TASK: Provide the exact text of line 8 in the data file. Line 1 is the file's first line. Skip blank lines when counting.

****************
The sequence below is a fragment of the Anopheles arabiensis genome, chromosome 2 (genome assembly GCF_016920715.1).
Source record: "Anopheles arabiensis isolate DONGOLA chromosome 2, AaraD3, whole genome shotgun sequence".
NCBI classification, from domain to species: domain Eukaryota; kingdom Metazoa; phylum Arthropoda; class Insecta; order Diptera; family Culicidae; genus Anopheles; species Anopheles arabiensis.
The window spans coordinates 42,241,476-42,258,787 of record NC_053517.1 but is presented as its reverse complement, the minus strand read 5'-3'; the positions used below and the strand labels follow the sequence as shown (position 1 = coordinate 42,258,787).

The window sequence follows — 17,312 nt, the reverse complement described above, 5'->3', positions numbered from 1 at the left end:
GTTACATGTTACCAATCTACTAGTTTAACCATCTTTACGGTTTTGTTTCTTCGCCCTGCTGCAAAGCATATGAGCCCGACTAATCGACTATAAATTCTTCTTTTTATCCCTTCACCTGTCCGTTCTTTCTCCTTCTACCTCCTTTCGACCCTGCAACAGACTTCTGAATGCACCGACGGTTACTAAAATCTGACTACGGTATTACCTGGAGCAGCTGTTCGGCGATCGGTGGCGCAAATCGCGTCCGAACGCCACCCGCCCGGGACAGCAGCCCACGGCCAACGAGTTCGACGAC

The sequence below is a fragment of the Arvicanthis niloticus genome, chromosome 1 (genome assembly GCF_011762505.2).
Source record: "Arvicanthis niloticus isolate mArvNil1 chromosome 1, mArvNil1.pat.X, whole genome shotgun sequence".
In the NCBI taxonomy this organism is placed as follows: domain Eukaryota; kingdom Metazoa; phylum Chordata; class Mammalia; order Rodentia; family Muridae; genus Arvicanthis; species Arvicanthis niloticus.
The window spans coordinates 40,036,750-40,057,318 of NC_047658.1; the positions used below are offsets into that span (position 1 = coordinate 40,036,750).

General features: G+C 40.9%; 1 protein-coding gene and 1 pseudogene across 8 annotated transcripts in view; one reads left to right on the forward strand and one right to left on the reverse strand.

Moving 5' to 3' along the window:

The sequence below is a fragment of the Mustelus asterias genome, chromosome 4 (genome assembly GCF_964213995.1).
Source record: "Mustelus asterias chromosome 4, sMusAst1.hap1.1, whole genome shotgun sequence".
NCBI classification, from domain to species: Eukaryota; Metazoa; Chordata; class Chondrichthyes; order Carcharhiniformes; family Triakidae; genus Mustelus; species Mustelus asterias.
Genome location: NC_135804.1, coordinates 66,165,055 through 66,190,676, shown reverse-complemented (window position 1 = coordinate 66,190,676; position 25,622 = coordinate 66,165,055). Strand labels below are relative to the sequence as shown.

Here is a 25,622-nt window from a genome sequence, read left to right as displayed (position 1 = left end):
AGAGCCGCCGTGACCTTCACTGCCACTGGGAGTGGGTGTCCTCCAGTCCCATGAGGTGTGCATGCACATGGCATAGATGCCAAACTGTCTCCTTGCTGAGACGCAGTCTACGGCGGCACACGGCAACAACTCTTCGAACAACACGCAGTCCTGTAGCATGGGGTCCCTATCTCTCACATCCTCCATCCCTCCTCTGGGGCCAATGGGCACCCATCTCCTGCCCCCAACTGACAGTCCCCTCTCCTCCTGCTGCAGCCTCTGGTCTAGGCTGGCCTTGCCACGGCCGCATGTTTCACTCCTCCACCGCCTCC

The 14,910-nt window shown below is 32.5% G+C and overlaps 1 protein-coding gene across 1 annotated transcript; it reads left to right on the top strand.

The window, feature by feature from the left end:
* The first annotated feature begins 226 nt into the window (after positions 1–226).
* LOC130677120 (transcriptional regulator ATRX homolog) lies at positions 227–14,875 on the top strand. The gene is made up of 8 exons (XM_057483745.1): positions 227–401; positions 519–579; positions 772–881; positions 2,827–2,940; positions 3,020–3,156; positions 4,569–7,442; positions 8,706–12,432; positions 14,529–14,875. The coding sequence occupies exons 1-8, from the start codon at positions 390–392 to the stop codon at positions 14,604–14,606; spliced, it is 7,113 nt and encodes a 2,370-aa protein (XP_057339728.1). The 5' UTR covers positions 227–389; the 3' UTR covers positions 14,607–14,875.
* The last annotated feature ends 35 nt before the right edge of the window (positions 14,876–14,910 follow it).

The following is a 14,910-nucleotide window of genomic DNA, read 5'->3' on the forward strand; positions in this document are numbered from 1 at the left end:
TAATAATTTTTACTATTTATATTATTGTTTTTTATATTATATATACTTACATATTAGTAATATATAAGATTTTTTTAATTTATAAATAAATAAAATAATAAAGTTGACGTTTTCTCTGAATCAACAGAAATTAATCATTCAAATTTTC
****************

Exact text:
Source record: "Arvicanthis niloticus isolate mArvNil1 chromosome 1, mArvNil1.pat.X, whole genome shotgun sequence".